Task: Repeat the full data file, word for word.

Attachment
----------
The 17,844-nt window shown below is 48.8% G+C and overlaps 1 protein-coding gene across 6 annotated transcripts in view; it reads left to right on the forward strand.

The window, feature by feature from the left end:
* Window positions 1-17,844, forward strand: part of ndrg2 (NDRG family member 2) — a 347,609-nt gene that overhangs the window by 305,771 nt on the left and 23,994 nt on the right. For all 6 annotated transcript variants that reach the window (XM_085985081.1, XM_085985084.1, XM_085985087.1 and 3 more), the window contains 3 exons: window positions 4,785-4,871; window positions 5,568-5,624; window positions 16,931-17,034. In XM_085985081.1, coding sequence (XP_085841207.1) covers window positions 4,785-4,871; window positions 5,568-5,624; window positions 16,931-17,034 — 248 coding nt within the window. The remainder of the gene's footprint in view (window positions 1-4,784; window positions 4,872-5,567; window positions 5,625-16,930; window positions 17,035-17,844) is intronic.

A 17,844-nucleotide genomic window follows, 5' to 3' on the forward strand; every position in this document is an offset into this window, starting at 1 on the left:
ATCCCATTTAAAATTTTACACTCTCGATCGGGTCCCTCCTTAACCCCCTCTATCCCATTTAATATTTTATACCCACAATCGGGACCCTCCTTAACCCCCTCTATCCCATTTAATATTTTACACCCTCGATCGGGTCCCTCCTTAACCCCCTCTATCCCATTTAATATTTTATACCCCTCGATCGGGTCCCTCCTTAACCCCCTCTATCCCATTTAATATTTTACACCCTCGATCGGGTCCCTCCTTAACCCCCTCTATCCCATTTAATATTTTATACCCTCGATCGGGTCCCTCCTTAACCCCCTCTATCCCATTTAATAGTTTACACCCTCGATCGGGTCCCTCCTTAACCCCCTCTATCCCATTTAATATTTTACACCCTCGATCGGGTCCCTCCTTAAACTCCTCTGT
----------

The 17,844-nt window shown below is 48.8% G+C and overlaps 1 protein-coding gene across 6 annotated transcripts in view; it reads left to right on the forward strand.

The window, feature by feature from the left end:
* Window positions 1-17,844, forward strand: part of ndrg2 (NDRG family member 2) — a 347,609-nt gene that overhangs the window by 305,771 nt on the left and 23,994 nt on the right. For all 6 annotated transcript variants that reach the window (XM_085985081.1, XM_085985084.1, XM_085985087.1 and 3 more), the window contains 3 exons: window positions 4,785-4,871; window positions 5,568-5,624; window positions 16,931-17,034. In XM_085985081.1, coding sequence (XP_085841207.1) covers window positions 4,785-4,871; window positions 5,568-5,624; window positions 16,931-17,034 — 248 coding nt within the window. The remainder of the gene's footprint in view (window positions 1-4,784; window positions 4,872-5,567; window positions 5,625-16,930; window positions 17,035-17,844) is intronic.

A 17,844-nucleotide genomic window follows, 5' to 3' on the forward strand; every position in this document is an offset into this window, starting at 1 on the left:
ATCCCATTTAAAATTTTACACTCTCGATCGGGTCCCTCCTTAACCCCCTCTATCCCATTTAATATTTTATACCCACAATCGGGACCCTCCTTAACCCCCTCTATCCCATTTAATATTTTACACCCTCGATCGGGTCCCTCCTTAACCCCCTCTATCCCATTTAATATTTTATACCCCTCGATCGGGTCCCTCCTTAACCCCCTCTATCCCATTTAATATTTTACACCCTCGATCGGGTCCCTCCTTAACCCCCTCTATCCCATTTAATATTTTATACCCTCGATCGGGTCCCTCCTTAACCCCCTCTATCCCATTTAATAGTTTACACCCTCGATCGGGTCCCTCCTTAACCCCCTCTATCCCATTTAATATTTTACACCCTCGATCGGGTCCCTCCTTAAACTCCTCTGT